Electric Circuit Analysis/Kirchhoff's Current Law

Wikiversity Electrical Engineering School
The Lessons in

Lesson Review 5:

What you need to remember from Kirchhoff's Voltage Law. If you ever feel lost, do not be shy to go back to the previous lesson & go through it again. You can learn by repitition.

  • Remember what was learned in Passive sign convention, You can go back and revise Lesson 1.
  • Define Kirchhoff's Voltage Law ( word-by-word ).
  • Kirchhoff's Voltage Law:

Lesson 6: Preview

This Lesson is about Kirchhoff's Current Law. The student/User is expected to understand the following at the end of the lesson.

  • Remember what was learned in Passive sign convention, You can go back and revise Lesson 1.
  • Define Kirchhoff's Current Law ( word-by-word ).
  • Kirchhoff's Current Law:
Lessons in Electric Circuit Analysis
Lesson #1:
Passive Sign Convention
Lesson #2:
Simple Resistive Circuits
Lesson #3:
Resistors in Series
Lesson #4:
Resistors in Parallel
Quiz Test:
Circuit Analysis Quiz 1
Lesson #5:
Kirchhoff's Voltage Law
Lesson #6:
Kirchhoff's Current Law
Lesson #7:
Nodal Analysis
Lesson #8:
Mesh Analysis
Quiz Test:
Circuit Analysis Quiz 2
Home Laboratory:
Circuit Analysis - Lab1

Part 1: Kirchhoff's Current Law

Kirchhoff's Current Law states:

The sum of the currents entering a particular point must be zero.

We can now define the electrical point physically connecting two or more electric circuit components, as a NODE. Note that a positive current leaving a point is considered to be a negative current entering that point.

Mathematically, Kirchhoff's Current Law is given by

For reference, this law is sometimes called Kirchhoff's first law, Kirchhoff's point rule, Kirchhoff's junction rule, and Kirchhoff's first rule.

Part 2:Kirchhoff's Current Law (Cont...)

Figure 6.1:

We observe four currents "entering" the junction depicted as the bold black dot in Figure 6.1. Of course, two currents are actually exiting the junction , but for the purposes of circuit analysis it is generally less restrictive to consider what are in actuality positive currents flowing out of a junction to be negative currents flowing into that junction (mathematically the same thing). Doing so allows us to write Kirchhoff's law for this example as:

Part 3

It may not be clear at this point why we insist on thinking of negative currents flowing into a junction instead of positive currents flowing out. But note that Figure 6.1 provides us with more information that we generally can expect to get when analysing circuits, namely the helpful arrows indicating the direction of current flow. If we don't have such assistance, we generally should not pass judgment on the direction of current flow (i.e., placing a negative sign before our current variable) until we calculate it, lest we confuse ourselves and make mistakes.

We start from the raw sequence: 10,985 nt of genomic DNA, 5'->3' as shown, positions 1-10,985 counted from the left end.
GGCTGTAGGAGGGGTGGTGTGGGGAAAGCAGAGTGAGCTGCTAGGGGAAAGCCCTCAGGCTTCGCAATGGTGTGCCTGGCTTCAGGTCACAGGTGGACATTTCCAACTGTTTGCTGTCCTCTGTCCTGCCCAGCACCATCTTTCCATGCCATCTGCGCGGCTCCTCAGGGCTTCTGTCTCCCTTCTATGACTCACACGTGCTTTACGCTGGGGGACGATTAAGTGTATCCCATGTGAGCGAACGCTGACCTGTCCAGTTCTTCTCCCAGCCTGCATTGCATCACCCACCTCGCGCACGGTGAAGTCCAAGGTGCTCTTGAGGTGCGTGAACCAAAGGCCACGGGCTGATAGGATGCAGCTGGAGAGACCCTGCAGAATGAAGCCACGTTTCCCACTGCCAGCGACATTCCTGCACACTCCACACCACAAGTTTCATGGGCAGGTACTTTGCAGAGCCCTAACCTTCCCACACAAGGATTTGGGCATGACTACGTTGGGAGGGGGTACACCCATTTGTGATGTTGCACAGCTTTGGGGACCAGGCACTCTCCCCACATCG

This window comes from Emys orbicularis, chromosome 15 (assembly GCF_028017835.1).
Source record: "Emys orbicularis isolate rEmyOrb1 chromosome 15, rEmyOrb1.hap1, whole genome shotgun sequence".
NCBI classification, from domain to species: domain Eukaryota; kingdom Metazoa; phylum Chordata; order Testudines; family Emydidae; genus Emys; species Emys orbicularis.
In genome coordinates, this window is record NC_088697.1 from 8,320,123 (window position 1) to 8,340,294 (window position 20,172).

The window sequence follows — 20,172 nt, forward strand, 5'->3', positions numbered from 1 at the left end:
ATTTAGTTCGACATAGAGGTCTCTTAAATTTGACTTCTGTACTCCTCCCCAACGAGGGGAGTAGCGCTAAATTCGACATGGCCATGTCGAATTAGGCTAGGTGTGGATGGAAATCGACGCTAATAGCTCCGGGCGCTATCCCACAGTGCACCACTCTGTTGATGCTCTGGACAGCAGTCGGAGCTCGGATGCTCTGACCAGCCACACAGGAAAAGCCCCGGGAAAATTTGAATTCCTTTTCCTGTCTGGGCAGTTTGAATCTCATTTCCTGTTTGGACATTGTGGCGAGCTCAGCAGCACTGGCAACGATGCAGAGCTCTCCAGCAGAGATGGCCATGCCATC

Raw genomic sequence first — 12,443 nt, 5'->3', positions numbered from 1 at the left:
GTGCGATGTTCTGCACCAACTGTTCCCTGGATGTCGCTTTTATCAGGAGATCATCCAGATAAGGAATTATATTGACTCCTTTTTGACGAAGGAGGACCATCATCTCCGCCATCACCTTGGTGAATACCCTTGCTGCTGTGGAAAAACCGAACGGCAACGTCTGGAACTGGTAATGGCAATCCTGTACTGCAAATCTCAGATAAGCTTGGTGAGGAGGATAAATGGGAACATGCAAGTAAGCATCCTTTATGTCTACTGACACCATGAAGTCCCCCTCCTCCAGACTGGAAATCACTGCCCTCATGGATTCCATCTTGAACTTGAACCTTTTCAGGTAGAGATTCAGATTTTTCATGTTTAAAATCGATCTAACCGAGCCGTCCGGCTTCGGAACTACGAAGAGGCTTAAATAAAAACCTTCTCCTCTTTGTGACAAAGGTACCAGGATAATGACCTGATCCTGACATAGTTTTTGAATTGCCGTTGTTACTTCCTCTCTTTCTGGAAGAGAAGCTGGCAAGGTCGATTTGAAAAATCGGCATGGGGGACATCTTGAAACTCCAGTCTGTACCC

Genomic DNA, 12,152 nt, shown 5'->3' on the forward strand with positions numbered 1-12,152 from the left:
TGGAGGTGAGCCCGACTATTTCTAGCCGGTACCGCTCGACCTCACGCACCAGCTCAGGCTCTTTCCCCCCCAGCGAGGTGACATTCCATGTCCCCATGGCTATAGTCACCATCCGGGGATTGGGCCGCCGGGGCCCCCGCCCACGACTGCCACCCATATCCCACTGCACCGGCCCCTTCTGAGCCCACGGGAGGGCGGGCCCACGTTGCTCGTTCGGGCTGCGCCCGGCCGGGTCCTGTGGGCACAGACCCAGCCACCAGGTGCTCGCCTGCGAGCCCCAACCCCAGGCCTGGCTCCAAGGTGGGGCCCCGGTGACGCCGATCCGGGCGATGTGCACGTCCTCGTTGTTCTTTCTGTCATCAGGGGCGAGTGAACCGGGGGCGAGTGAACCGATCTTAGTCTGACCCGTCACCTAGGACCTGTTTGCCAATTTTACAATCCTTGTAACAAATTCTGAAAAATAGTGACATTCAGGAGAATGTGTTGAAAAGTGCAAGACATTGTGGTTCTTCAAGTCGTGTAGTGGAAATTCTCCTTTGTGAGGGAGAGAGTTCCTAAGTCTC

Nevertheless in this case we have the extra information of directional arrows in Figure 6.1, so we should take advantage of it. We know that currents i2 and i3 flow into the junction and the currents i1 and i4 flow out. Thus we can write

Kirchhoff's Current Law as written is only applicable to steady-state current flow (i.e., no alternating current, no signal transmission). It can be extended to include time-dependent current flow, but that is beyond the scope of this section.

Kirchhoff's Current Law is used in a method of circuit analysis referred to as nodal analysis to be discussed in Lecture 7. A node is a section of a circuit where there is no change in voltage (where there are no components, wire is often assumed to be perfectly conductive).

Each node is used to form an equation, and the equations are then solved simultaneously, giving the voltages at each node.

Part 4 : Example

Figure 6.2: Example 1

Consider Figure 6.2 with the following Parameters:

Find current through using Kirchhoff's Current Law.


Figure 6.3: Voltages at nodes

This is the same example we solved in Exercise 5.

Figure 6.3 shows Voltages at Nodes a, b, c and d.

We use node a as common node ( ground if you like ). thus .

Part 5 : Example (Continued)

From Node b we get:

From Node d we get:

It is clear that we must solve Vc, in order to complete Voltage definitions at all nodes. Vc will be found by applying KCL at node c and solving the resulting equations as follows:


We can group the like terms to get the following equation:

Part 6 : Example (Continued)

Substitute values into previous equations you get:


Thus now we can calculate Current through as follows:

Just as we expected! Note that the current here is simplified because we were following voltage definitions and current paths in Figure 6.3.

This method becomes tedious as the complexity of the circuit is increased.

Part 7:

Further Reading Links:


  • Nilsson, James W. and Riedel, Susan A. Electric Circuits (5th ed.). Addison-Wesley. (1996).ISBN 020155707X

Exercise 6

Figure 6.4: Exercise 6

Consider Figure 6.4 with the following Parameters:

Find current through using Kirchhoff's Current Law.

Part 8: Completion List

Once you finish your Exercises you can post your score here! To post your score just e-mail your course co-ordinator your name and score *Click Here.

    1. ...
    2. ...
    3. ...
    4. ...
    5. ...
    6. ...
    7. ...
    8. ...
    9. ...
    10. ...
    11. ...
    12. ...
    13. ...
    14. ...
    15. ...